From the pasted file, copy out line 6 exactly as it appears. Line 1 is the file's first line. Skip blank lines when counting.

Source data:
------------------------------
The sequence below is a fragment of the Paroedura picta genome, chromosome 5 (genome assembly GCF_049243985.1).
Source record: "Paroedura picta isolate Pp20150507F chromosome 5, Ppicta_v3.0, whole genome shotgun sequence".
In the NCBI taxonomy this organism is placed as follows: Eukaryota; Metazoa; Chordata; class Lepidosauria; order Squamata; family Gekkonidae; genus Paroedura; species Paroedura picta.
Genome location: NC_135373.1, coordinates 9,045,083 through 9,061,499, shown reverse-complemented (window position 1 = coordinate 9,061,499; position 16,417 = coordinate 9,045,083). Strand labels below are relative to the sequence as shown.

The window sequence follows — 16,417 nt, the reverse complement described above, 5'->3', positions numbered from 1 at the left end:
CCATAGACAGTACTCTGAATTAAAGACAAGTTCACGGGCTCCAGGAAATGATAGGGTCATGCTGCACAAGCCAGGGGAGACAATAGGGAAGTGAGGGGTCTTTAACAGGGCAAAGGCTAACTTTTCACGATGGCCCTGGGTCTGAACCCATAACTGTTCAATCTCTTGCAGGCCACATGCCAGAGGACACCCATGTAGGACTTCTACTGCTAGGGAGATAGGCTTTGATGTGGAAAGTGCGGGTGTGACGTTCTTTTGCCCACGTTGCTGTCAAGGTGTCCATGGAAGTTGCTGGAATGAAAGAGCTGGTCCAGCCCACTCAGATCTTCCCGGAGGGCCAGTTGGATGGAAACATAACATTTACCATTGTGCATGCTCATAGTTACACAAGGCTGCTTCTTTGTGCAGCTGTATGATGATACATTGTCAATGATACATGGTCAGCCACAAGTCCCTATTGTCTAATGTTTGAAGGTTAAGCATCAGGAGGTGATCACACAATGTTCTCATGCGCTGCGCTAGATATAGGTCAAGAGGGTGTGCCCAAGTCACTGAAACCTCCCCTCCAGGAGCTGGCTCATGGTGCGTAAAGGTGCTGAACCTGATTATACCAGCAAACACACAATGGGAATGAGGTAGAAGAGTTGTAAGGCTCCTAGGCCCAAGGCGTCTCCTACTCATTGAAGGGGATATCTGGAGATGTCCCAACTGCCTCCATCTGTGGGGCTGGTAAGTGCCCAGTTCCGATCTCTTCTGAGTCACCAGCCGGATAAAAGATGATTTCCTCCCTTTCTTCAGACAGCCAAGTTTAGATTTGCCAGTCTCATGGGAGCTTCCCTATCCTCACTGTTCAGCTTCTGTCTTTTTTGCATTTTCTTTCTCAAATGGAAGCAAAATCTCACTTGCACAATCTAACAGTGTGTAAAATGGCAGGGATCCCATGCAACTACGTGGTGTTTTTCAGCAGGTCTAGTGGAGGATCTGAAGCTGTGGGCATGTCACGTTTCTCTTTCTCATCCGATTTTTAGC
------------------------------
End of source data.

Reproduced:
CCATAGACAGTACTCTGAATTAAAGACAAGTTCACGGGCTCCAGGAAATGATAGGGTCATGCTGCACAAGCCAGGGGAGACAATAGGGAAGTGAGGGGTCTTTAACAGGGCAAAGGCTAACTTTTCACGATGGCCCTGGGTCTGAACCCATAACTGTTCAATCTCTTGCAGGCCACATGCCAGAGGACACCCATGTAGGACTTCTACTGCTAGGGAGATAGGCTTTGATGTGGAAAGTGCGGGTGTGACGTTCTTTTGCCCACGTTGCTGTCAAGGTGTCCATGGAAGTTGCTGGAATGAAAGAGCTGGTCCAGCCCACTCAGATCTTCCCGGAGGGCCAGTTGGATGGAAACATAACATTTACCATTGTGCATGCTCATAGTTACACAAGGCTGCTTCTTTGTGCAGCTGTATGATGATACATTGTCAATGATACATGGTCAGCCACAAGTCCCTATTGTCTAATGTTTGAAGGTTAAGCATCAGGAGGTGATCACACAATGTTCTCATGCGCTGCGCTAGATATAGGTCAAGAGGGTGTGCCCAAGTCACTGAAACCTCCCCTCCAGGAGCTGGCTCATGGTGCGTAAAGGTGCTGAACCTGATTATACCAGCAAACACACAATGGGAATGAGGTAGAAGAGTTGTAAGGCTCCTAGGCCCAAGGCGTCTCCTACTCATTGAAGGGGATATCTGGAGATGTCCCAACTGCCTCCATCTGTGGGGCTGGTAAGTGCCCAGTTCCGATCTCTTCTGAGTCACCAGCCGGATAAAAGATGATTTCCTCCCTTTCTTCAGACAGCCAAGTTTAGATTTGCCAGTCTCATGGGAGCTTCCCTATCCTCACTGTTCAGCTTCTGTCTTTTTTGCATTTTCTTTCTCAAATGGAAGCAAAATCTCACTTGCACAATCTAACAGTGTGTAAAATGGCAGGGATCCCATGCAACTACGTGGTGTTTTTCAGCAGGTCTAGTGGAGGATCTGAAGCTGTGGGCATGTCACGTTTCTCTTTCTCATCCGATTTTTAGC